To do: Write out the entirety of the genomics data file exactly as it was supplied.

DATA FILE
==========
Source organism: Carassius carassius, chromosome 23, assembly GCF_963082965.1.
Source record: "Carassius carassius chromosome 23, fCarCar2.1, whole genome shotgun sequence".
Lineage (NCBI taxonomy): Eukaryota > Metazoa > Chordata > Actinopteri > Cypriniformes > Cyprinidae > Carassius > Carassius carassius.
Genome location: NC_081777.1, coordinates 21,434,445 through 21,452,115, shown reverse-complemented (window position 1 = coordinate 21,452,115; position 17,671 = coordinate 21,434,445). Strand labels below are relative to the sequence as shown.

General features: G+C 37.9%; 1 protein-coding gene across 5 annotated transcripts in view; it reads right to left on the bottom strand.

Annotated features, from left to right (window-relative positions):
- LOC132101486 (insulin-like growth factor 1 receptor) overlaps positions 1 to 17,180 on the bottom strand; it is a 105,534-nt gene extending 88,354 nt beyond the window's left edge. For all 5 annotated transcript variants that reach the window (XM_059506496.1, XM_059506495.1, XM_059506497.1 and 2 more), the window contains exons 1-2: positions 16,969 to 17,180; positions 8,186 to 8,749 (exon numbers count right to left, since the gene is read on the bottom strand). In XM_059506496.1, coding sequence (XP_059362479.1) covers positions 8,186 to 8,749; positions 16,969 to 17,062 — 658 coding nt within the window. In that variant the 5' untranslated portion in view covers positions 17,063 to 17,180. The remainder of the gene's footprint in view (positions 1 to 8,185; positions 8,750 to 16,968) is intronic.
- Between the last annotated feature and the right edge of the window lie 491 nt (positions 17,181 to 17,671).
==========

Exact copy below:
Source organism: Carassius carassius, chromosome 23, assembly GCF_963082965.1.
Source record: "Carassius carassius chromosome 23, fCarCar2.1, whole genome shotgun sequence".
Lineage (NCBI taxonomy): Eukaryota > Metazoa > Chordata > Actinopteri > Cypriniformes > Cyprinidae > Carassius > Carassius carassius.
Genome location: NC_081777.1, coordinates 21,434,445 through 21,452,115, shown reverse-complemented (window position 1 = coordinate 21,452,115; position 17,671 = coordinate 21,434,445). Strand labels below are relative to the sequence as shown.

General features: G+C 37.9%; 1 protein-coding gene across 5 annotated transcripts in view; it reads right to left on the bottom strand.

Annotated features, from left to right (window-relative positions):
- LOC132101486 (insulin-like growth factor 1 receptor) overlaps positions 1 to 17,180 on the bottom strand; it is a 105,534-nt gene extending 88,354 nt beyond the window's left edge. For all 5 annotated transcript variants that reach the window (XM_059506496.1, XM_059506495.1, XM_059506497.1 and 2 more), the window contains exons 1-2: positions 16,969 to 17,180; positions 8,186 to 8,749 (exon numbers count right to left, since the gene is read on the bottom strand). In XM_059506496.1, coding sequence (XP_059362479.1) covers positions 8,186 to 8,749; positions 16,969 to 17,062 — 658 coding nt within the window. In that variant the 5' untranslated portion in view covers positions 17,063 to 17,180. The remainder of the gene's footprint in view (positions 1 to 8,185; positions 8,750 to 16,968) is intronic.
- Between the last annotated feature and the right edge of the window lie 491 nt (positions 17,181 to 17,671).